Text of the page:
Published daily by the Lowy Institute

Australia: A maritime nation without a maritime culture

Australia: A maritime nation without a maritime culture
Published 9 Oct 2013 

James Holmes is Professor of Strategy at the U.S. Naval War College. The views voiced here are his alone.

Australia is an island nation of vast scale that depends on secure sea routes for prosperity and defence. Yet in my experience ordinary Australians appear to conceptualise a continental nation, dependent mainly on ground and air forces for defence.

Maritime military culture was a constant refrain on day one of the Royal Australian Navy’s Sea Power Conference in Sydney yesterday. More specifically, Australian government officials and military officers bemoaned their country's supposed deficit in maritime culture. They have a point. Nations that depend on the sea — the vast majority of Australian imports and exports travel over sea — yet turn inward are apt to neglect their vital interests. They misallocate resources.

Culture takes upkeep. Australia is hardly the first — and probably not the most — forgetful sea power. In June 2012, at the Naval War College's Current Strategy Forum, I moderated an entire seminar devoted to the question: Is America still a maritime power? Consensus: no.

Eminent 19th century US strategist Alfred Mahan fretted constantly about this. One of his major motives for writing about sea power was to debunk the notion, common among early Americans, that they could depend on commerce raiding in wartime rather than field a battle fleet able to command the seas. The War of 1812, when the Royal Navy shut down not just US overseas commerce but even coastal trade, was his jumping-off point. This was an example not to be repeated. The character of the American people and government worked against the kind of durable, long-lasting nautical culture Mahan espoused.

How can Australia get around this cultural deficit?[fold]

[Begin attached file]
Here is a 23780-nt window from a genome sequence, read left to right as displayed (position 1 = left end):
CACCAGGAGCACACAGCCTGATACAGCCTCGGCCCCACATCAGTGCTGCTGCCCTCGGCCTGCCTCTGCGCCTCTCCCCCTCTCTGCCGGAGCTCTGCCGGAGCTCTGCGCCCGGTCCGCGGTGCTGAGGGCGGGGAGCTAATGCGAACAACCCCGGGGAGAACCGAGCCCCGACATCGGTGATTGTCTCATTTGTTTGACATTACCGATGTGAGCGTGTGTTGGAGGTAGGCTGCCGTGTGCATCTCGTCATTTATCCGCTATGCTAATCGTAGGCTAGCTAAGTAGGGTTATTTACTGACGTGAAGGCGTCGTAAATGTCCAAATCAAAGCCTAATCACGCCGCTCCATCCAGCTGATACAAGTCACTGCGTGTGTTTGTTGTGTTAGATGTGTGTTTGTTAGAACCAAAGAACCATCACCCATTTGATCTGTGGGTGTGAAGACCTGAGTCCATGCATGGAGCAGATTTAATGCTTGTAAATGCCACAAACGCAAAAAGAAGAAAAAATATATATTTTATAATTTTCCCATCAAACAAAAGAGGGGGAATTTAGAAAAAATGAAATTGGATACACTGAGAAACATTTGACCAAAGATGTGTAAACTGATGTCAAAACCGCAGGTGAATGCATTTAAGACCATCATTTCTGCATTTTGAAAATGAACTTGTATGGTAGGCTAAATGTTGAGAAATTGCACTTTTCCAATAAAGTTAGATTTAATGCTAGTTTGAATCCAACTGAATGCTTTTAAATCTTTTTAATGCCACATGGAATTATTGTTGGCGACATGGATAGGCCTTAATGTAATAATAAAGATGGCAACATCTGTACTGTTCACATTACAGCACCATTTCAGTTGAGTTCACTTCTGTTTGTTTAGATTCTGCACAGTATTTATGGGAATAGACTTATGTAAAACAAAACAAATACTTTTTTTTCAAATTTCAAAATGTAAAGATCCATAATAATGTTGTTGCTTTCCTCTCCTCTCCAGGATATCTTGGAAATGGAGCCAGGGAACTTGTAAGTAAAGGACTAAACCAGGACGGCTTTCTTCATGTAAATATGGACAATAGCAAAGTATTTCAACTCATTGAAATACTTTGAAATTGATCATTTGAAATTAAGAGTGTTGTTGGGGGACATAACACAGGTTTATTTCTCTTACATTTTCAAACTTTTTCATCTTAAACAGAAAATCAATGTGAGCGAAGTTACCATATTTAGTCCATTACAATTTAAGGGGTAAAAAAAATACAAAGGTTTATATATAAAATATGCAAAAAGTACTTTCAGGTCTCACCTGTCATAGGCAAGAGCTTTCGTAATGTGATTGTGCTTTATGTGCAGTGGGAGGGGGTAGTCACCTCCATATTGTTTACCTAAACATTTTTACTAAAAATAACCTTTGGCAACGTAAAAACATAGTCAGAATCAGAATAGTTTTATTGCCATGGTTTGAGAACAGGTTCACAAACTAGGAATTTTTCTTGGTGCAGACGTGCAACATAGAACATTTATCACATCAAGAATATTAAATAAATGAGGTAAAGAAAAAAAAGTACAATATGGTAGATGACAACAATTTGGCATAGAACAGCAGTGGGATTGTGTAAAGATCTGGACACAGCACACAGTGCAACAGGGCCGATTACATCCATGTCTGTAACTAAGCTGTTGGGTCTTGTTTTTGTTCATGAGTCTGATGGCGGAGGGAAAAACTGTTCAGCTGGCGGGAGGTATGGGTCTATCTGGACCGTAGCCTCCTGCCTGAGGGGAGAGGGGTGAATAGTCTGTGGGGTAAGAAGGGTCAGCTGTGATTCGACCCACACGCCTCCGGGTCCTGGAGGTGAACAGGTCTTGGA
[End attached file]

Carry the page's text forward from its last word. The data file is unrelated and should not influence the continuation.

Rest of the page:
The International Fleet Review is a vehicle for schooling Australians on their naval past. The visuals at the fleet review — not just the ships in the harbor or the fireworks in the sky, but also the displays documenting RAN history — are highly effective both at inspiring and at educating. I've learned a lot. But cultural maintenance can't be a one-off thing.

The RAN leadership and its political masters must come up with outreach programs designed to instill a deep-seated conviction that the sea is important, that shipping routes must be defended, and that naval power is central to Australia's ability to play a part in regional affairs commensurate with its prosperity, its political stature, and its moral stature.

This project, then, is about more than simply imparting factual knowledge. It involves convictions. It involves shaping people's worldviews. What should such programs look like for Australia? That's not for foreigners such as myself to say. This is a challenge which requires, at the outset, understanding Australians' perceptions of their maritime context and grasping that shaping those perceptions is no small, nor temporary, task.

Knowing the sorts of messages that resonate with Australian society, and grasping that this is a leadership challenge that never ends, are my two bits of advice.

Image courtesy of the Royal Australian Navy.

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